“Certainly bats in cities, and animals in cities in general, have to be a little more flexible in terms of the habitat they’re using,” Lehrer said.
‘Beautiful little mammals’
Outside the city, the scourge of white-nose prompted the creation in July of the Illinois Bat Conservation Program. The organization—a collaboration between the Illinois Department of Natural Resources, the University of Illinois’ Prairie Research Institute and Eastern Illinois University—is also tracking bat populations using acoustic echolocation recorders, as well as mist netting, which captures bats for the scientists to study by hand. According to conservation biologist and project lead Steven Taylor, the research will not only assist state and federal agencies like the Illinois Department of Natural Resources or the U.S. Fish and Wildlife Service in monitoring the impact of white-nose syndrome, but it might also help the general public appreciate bats more.
“These are actually beautiful little mammals and they don’t suck our blood, that’s in the tropics, not here,” Taylor said. “Sure, some of them might have rabies but … the risk of that is much lower than problems you might have just driving in traffic.”
Taylor says his group plans to consult with other bat researchers like Lehrer’s team in the coming year to address issues facing the Illinois bat population from all angles. Lehrer and the Urban Wildlife Institute also joined forces with conservation alliance Chicago Wilderness in February to lead a campaign to save the little brown bat, one local species hit hard by white-nose.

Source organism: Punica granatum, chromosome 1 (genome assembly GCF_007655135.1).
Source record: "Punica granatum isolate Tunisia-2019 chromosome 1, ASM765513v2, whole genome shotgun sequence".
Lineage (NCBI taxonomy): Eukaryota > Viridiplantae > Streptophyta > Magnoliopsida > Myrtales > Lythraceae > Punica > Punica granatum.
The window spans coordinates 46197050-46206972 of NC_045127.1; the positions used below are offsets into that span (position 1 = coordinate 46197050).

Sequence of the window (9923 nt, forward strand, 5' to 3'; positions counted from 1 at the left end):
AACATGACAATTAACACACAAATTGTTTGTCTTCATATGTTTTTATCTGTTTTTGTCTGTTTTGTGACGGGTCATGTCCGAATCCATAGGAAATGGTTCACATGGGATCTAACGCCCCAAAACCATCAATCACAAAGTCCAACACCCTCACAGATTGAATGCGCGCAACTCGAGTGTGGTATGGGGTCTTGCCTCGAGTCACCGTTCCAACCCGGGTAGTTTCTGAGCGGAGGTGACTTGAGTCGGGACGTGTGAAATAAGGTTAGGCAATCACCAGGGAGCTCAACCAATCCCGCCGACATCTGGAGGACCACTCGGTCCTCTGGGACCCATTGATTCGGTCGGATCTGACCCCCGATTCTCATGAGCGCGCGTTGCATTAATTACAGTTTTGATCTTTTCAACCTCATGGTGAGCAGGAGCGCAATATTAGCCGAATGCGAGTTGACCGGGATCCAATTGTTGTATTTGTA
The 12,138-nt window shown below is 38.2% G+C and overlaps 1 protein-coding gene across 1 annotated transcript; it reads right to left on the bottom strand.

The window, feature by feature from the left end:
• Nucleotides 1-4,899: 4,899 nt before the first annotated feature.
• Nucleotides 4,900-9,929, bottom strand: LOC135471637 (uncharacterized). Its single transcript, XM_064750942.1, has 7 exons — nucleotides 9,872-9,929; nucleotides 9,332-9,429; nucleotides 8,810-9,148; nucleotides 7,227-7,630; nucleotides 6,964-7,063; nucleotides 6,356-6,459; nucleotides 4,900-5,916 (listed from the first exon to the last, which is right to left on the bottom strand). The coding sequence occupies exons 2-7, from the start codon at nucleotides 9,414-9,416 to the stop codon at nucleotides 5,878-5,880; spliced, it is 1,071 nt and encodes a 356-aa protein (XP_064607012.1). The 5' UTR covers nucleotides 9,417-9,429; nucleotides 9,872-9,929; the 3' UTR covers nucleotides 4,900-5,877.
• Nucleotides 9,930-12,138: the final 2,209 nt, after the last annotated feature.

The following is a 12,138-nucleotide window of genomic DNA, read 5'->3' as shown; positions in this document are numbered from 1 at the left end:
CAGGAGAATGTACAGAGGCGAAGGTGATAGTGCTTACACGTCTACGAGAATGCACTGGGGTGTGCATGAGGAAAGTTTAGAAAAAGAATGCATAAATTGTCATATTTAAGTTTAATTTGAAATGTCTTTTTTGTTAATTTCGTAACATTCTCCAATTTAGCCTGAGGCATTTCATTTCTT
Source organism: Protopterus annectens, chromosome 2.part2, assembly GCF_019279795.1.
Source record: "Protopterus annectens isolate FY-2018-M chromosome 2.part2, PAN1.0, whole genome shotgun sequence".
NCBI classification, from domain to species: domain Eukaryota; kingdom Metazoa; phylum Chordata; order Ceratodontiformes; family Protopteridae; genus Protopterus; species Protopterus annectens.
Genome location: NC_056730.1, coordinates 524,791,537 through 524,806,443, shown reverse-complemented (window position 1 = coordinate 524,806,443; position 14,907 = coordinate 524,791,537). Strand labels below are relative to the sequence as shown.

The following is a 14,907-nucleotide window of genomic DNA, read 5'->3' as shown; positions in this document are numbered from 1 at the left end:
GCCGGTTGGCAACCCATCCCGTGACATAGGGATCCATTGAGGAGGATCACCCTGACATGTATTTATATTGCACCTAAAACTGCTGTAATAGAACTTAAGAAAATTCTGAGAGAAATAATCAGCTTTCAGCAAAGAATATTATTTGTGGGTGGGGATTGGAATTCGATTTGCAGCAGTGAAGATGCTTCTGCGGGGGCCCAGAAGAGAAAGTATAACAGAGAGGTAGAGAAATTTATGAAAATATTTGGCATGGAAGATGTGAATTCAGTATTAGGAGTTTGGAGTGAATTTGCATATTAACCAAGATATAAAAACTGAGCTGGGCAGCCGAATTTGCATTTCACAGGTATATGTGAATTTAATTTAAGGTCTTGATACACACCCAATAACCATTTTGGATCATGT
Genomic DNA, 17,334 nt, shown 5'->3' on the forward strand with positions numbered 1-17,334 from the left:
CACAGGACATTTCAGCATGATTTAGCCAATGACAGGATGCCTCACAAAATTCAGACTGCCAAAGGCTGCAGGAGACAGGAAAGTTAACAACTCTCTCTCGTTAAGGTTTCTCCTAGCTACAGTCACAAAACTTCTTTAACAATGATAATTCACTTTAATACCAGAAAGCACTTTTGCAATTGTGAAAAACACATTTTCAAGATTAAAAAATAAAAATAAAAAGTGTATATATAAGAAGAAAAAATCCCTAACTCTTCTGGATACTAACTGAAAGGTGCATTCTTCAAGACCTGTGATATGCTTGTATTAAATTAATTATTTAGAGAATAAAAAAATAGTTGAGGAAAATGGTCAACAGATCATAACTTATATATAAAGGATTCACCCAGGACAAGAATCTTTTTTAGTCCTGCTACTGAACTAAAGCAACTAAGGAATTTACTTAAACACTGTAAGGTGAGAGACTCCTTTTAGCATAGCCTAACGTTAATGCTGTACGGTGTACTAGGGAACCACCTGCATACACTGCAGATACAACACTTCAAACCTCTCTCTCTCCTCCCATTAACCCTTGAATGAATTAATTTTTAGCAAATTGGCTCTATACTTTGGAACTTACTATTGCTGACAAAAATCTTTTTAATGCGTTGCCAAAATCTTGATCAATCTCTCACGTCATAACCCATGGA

Local experts say they hope these efforts eventually repair some of the damage white-nose (and bats’ bad reputation) has done. Bats are not only a far smaller public health threat than they’re often characterized as being, says Kath of the state’s Department of Natural Resources, they also provide a multitude of benefits to our ecosystem.
“You’re looking at an animal that is the number one natural control of pests that can decimate corn and soybean crops,” Kath said. “Most people just think bats are cool because they eat mosquitoes. Yes, they do, but from an agricultural economic impact standpoint, they’re just vital.”
For Lehrer, teaching people to look beyond their assumptions about bats and building a healthier urban bat population has other perks as well.
“Bats are one of those species where you can actually see them out foraging at night if you just know to look up at the sky and you know when to look,” she said. “The fact that we can observe these animals, just right here living in the city, I think it’s a really special thing.”
Oct. 11: The Cook County Department of Animal and Rabies Control is urging pet owners to vaccinate their cats, dogs and ferrets against rabies after two outdoor cats tested positive for the virus in Illinois and Missouri.
Oct. 4: The eastern massasauga rattlesnake, also known as the “swamp rattler,” produces venom more toxic than most other rattlesnakes.
June 3: Six bats found in Cook County that were reported to local authorities this year, including three in Chicago, have tested positive for rabies, the Cook County Department of Animal and Rabies Control (CCDARC) said Thursday.